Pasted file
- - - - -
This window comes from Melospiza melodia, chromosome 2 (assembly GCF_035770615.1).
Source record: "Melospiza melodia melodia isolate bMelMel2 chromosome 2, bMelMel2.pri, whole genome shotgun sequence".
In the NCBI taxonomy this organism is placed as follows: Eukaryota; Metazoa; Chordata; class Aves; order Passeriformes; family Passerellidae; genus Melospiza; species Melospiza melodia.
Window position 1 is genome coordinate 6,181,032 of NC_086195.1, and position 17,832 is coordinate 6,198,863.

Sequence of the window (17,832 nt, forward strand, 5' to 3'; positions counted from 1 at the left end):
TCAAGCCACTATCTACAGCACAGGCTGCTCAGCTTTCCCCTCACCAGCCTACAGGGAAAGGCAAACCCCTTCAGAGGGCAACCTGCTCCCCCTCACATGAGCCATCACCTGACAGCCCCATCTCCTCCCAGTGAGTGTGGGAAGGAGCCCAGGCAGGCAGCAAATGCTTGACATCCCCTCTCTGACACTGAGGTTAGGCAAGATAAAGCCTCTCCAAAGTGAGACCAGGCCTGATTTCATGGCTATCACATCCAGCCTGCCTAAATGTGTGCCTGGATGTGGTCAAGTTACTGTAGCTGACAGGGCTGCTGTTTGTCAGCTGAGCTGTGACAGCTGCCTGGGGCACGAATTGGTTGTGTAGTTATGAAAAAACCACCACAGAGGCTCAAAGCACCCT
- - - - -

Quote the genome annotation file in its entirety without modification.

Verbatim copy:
This window comes from Melospiza melodia, chromosome 2 (assembly GCF_035770615.1).
Source record: "Melospiza melodia melodia isolate bMelMel2 chromosome 2, bMelMel2.pri, whole genome shotgun sequence".
In the NCBI taxonomy this organism is placed as follows: Eukaryota; Metazoa; Chordata; class Aves; order Passeriformes; family Passerellidae; genus Melospiza; species Melospiza melodia.
Window position 1 is genome coordinate 6,181,032 of NC_086195.1, and position 17,832 is coordinate 6,198,863.

Sequence of the window (17,832 nt, forward strand, 5' to 3'; positions counted from 1 at the left end):
TCAAGCCACTATCTACAGCACAGGCTGCTCAGCTTTCCCCTCACCAGCCTACAGGGAAAGGCAAACCCCTTCAGAGGGCAACCTGCTCCCCCTCACATGAGCCATCACCTGACAGCCCCATCTCCTCCCAGTGAGTGTGGGAAGGAGCCCAGGCAGGCAGCAAATGCTTGACATCCCCTCTCTGACACTGAGGTTAGGCAAGATAAAGCCTCTCCAAAGTGAGACCAGGCCTGATTTCATGGCTATCACATCCAGCCTGCCTAAATGTGTGCCTGGATGTGGTCAAGTTACTGTAGCTGACAGGGCTGCTGTTTGTCAGCTGAGCTGTGACAGCTGCCTGGGGCACGAATTGGTTGTGTAGTTATGAAAAAACCACCACAGAGGCTCAAAGCACCCT